The National Humanities Center has announced the appointment of Matthew Morse Booker as vice president for Scholarly Programs, effective July 1, 2020.
Dr. Booker comes to the Center from North Carolina State University where he is currently associate professor of environmental history, serves as director of the Science, Technology & Society program and the Visual Narrative research cluster, and sits on the public history faculty. Matthew is a member of the Board of Governors of the University of North Carolina Press and a member of the board of the Forest History Society.
Matthew holds a BA in Latin American history from the University of California, Berkeley, an MS in environmental studies from the University of Oregon, and received his PhD in American history from Stanford University. He has published in a wide variety of forums on the interrelations between human beings and the natural world, with an emphasis on coastal cities in North America. He also regularly collaborates with K–12 teachers, museum curators, natural scientists, and others who love the humanities. His current research explores the rise and fall of food production within American industrial cities, and his most recent book, with Chad Ludington, Food Fights: How History Matters to Contemporary Food Debates, pairs essays debating food safety, agricultural and food subsidies, GMOs, and other urgent disputes.
Robert D. Newman, president and director of the National Humanities Center, noted that Matthew’s experience as a dedicated scholar and administrator, as well as his experience working with the Center, were what distinguished him to the search committee. “Matthew Booker brings with him not only tremendous experience as an innovative researcher and teacher, but has a demonstrated track record of working across disciplines as an administrator, helping organize the efforts of groups of scholars,” he said. “Since Matthew was a Fellow at the Center in 2016–17, we’ve had the opportunity to engage him as a scholarly expert with our education programs and worked with him to organize public engagement efforts like last year’s Beyond Despair initiative on the environmental humanities. All of these things combine to make him an excellent choice to help continue the Center’s reputation as an ideal destination for nurturing advanced research in the humanities.”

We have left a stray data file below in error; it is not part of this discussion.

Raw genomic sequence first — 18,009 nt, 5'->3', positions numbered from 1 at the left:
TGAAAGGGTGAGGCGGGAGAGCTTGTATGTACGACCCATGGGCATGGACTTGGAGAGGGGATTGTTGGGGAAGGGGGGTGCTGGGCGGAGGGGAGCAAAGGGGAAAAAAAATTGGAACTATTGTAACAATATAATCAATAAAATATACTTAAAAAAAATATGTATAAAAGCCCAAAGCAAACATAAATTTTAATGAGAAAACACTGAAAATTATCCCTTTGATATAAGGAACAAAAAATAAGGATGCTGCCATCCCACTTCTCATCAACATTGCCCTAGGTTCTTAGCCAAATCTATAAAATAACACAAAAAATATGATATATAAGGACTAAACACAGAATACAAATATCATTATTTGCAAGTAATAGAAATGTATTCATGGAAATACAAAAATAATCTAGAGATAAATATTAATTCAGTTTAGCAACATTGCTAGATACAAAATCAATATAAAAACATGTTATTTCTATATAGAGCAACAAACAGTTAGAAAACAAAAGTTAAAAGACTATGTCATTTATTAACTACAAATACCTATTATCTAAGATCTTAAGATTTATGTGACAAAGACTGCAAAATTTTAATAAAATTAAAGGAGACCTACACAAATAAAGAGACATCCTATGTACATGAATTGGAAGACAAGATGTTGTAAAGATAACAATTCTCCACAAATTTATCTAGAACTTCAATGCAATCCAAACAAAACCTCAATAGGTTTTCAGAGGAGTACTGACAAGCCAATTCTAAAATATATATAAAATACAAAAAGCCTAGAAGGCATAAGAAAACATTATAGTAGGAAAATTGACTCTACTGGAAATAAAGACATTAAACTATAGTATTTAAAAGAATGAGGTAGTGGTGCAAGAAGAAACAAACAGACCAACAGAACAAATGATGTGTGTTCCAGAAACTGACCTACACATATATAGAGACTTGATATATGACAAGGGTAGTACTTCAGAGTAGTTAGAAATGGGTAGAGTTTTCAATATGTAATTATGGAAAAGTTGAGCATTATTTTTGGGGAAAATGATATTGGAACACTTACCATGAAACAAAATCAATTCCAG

“I am delighted to be joining the Center,” said Booker. “I’ve not only experienced what a special place this is for scholars, I’ve also had the great good fortune to work closely with the Center’s staff in support of its educational and public engagement work, and I look forward to the opportunity to build on the tremendous work that the Center is known for.”
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